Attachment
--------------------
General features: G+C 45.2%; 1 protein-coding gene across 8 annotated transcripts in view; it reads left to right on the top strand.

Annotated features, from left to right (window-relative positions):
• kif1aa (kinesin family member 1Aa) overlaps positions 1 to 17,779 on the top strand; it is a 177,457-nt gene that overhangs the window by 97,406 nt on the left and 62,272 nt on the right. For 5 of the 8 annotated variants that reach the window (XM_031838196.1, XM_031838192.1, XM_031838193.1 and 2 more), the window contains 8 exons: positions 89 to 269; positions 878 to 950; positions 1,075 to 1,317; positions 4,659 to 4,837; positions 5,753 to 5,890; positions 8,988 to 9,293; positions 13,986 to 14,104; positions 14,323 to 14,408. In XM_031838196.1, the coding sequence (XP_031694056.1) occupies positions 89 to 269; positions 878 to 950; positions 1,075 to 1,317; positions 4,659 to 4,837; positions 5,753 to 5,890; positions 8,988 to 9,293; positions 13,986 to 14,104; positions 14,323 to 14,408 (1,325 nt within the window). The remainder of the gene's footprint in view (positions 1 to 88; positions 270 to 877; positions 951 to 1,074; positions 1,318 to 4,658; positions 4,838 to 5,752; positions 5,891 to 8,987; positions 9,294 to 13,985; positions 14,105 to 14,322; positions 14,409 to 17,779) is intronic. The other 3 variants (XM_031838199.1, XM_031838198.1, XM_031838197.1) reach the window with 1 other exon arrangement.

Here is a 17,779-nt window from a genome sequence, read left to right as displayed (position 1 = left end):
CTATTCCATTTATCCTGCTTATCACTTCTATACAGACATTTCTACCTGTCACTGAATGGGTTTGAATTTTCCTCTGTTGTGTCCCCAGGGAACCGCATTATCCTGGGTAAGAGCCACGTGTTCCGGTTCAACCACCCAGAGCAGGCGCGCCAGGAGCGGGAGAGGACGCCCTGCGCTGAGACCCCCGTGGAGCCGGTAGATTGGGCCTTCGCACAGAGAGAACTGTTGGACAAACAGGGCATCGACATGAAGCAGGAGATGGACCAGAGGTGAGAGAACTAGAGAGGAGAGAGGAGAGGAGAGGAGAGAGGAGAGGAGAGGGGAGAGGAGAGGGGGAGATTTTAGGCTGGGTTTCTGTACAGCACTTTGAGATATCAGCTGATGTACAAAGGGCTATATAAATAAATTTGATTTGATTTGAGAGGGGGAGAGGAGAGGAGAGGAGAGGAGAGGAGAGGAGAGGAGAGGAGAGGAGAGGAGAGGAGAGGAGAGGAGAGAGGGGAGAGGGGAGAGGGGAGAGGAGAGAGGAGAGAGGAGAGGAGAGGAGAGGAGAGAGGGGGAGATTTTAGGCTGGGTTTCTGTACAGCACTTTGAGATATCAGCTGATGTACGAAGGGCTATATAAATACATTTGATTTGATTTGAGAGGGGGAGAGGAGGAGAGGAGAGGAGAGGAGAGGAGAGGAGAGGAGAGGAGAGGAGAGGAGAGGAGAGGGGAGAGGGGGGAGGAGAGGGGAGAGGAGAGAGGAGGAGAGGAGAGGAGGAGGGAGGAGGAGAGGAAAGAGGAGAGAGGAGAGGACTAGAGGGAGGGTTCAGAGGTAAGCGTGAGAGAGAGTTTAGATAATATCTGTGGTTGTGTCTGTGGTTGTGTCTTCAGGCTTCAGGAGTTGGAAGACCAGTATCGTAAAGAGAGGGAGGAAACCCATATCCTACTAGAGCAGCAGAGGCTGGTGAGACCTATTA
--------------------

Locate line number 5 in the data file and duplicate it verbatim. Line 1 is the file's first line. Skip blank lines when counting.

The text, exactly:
CTATTCCATTTATCCTGCTTATCACTTCTATACAGACATTTCTACCTGTCACTGAATGGGTTTGAATTTTCCTCTGTTGTGTCCCCAGGGAACCGCATTATCCTGGGTAAGAGCCACGTGTTCCGGTTCAACCACCCAGAGCAGGCGCGCCAGGAGCGGGAGAGGACGCCCTGCGCTGAGACCCCCGTGGAGCCGGTAGATTGGGCCTTCGCACAGAGAGAACTGTTGGACAAACAGGGCATCGACATGAAGCAGGAGATGGACCAGAGGTGAGAGAACTAGAGAGGAGAGAGGAGAGGAGAGGAGAGAGGAGAGGAGAGGGGAGAGGAGAGGGGGAGATTTTAGGCTGGGTTTCTGTACAGCACTTTGAGATATCAGCTGATGTACAAAGGGCTATATAAATAAATTTGATTTGATTTGAGAGGGGGAGAGGAGAGGAGAGGAGAGGAGAGGAGAGGAGAGGAGAGGAGAGGAGAGGAGAGGAGAGGAGAGGAGAGAGGGGAGAGGGGAGAGGGGAGAGGAGAGAGGAGAGAGGAGAGGAGAGGAGAGGAGAGAGGGGGAGATTTTAGGCTGGGTTTCTGTACAGCACTTTGAGATATCAGCTGATGTACGAAGGGCTATATAAATACATTTGATTTGATTTGAGAGGGGGAGAGGAGGAGAGGAGAGGAGAGGAGAGGAGAGGAGAGGAGAGGAGAGGAGAGGAGAGGAGAGGGGAGAGGGGGGAGGAGAGGGGAGAGGAGAGAGGAGGAGAGGAGAGGAGGAGGGAGGAGGAGAGGAAAGAGGAGAGAGGAGAGGACTAGAGGGAGGGTTCAGAGGTAAGCGTGAGAGAGAGTTTAGATAATATCTGTGGTTGTGTCTGTGGTTGTGTCTTCAGGCTTCAGGAGTTGGAAGACCAGTATCGTAAAGAGAGGGAGGAAACCCATATCCTACTAGAGCAGCAGAGGCTGGTGAGACCTATTA